Second, cut your interfacing 1/8 inch smaller than the fabric you will attach it to. This is to make sure that no excess glue will stick to a surface other than your fabric. You may want to increase this to 1/4 inch when attaching to thin fabrics.
Third, figure out which side of the interfacing is the adhesive portion. This side will be bumpier and shinier due to the glue.
Fourth, set your fabrics on your ironing surface. Your fabric should be underneath, with the wrong side facing up. The interfacing should be on top of your fabric, with the adhesive side facing down. Then, cover both fabrics with a dampened press-cloth.
Lastly, press the iron to the fabric. Do not move the iron, as it may cause the fabrics underneath to be misaligned. Rather, simply place the iron on top of the fabric, and hold for about ten to fifteen seconds; the heavier the interfacing, the longer you should hold it. Allow it to cool before moving the fabric.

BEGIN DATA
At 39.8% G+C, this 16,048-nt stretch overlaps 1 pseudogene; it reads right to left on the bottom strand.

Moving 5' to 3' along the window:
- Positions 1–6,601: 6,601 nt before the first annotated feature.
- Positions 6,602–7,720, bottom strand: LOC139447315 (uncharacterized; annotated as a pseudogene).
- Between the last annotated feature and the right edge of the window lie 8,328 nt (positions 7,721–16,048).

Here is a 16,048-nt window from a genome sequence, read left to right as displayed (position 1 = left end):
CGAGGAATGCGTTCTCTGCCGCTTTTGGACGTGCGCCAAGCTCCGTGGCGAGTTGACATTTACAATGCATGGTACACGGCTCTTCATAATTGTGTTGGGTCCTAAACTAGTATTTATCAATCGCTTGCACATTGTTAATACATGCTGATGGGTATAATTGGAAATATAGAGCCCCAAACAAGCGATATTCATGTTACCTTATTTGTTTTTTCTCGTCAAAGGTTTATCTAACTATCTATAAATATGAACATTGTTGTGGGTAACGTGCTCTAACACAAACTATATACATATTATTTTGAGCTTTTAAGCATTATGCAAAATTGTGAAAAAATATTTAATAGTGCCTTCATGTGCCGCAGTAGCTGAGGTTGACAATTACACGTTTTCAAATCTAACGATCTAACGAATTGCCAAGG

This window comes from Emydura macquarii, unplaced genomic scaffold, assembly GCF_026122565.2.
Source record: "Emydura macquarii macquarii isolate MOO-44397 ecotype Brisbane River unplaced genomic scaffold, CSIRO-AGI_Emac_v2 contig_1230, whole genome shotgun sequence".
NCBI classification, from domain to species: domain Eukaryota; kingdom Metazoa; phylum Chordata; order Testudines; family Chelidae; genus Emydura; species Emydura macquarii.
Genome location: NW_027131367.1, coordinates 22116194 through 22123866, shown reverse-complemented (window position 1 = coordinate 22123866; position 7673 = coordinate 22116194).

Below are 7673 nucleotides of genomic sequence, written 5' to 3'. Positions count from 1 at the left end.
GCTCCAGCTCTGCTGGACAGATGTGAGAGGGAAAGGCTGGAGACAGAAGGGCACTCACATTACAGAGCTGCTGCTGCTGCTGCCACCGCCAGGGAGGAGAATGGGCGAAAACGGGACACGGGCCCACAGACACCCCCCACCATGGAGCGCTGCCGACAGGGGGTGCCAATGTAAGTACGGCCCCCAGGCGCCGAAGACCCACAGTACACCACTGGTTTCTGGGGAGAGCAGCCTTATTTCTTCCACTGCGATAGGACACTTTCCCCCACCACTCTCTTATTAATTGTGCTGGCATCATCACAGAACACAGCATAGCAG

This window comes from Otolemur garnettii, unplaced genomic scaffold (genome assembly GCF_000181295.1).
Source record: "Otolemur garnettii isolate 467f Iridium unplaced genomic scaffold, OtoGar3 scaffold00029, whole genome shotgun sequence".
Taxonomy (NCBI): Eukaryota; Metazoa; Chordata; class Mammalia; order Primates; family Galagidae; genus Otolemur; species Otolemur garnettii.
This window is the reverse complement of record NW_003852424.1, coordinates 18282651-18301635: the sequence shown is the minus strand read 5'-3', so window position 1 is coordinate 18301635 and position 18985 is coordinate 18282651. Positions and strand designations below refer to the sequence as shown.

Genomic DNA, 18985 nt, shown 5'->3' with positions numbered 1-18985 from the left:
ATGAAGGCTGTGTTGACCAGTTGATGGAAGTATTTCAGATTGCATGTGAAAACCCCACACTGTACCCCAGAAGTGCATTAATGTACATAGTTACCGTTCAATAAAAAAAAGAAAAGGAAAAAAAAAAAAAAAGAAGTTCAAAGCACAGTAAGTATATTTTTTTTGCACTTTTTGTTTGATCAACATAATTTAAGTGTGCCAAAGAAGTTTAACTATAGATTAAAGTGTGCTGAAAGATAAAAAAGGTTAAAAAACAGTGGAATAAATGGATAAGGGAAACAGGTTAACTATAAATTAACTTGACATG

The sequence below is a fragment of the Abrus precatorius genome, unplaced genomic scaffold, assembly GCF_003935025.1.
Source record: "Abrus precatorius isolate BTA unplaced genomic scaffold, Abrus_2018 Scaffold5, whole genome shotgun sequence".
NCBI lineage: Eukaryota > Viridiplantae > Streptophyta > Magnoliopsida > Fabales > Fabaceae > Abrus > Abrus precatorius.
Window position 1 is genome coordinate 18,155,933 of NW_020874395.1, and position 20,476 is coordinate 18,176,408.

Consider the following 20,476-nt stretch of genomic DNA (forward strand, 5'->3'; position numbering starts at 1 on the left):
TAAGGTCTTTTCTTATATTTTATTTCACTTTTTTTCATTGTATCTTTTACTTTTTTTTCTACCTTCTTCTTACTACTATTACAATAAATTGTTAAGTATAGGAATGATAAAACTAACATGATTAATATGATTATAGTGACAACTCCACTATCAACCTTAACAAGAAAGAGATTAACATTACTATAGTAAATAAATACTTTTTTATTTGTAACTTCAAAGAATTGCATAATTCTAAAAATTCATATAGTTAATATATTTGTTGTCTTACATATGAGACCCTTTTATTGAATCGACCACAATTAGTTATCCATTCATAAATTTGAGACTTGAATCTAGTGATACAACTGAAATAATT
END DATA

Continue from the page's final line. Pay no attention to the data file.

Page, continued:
Here’s a video explaining more on how to use fusible interfacing.
Why Use Interfacing?
Truth be told, your project will turn out fine without interfacing. If you’re someone who just sews as a hobby, there really isn’t much reason to add this tool to your projects, unless you feel you need it.
As a matter of fact, you will be unlikely to come across interfacing unless you get farther along in learning how to sew, and the majority of sewing guides won’t include it at all.
The more advanced you become, the more you will encounter it. Most of the time, beginners won’t even know what interfacing is, even if seasoned crafters consider it to be an important part of any project.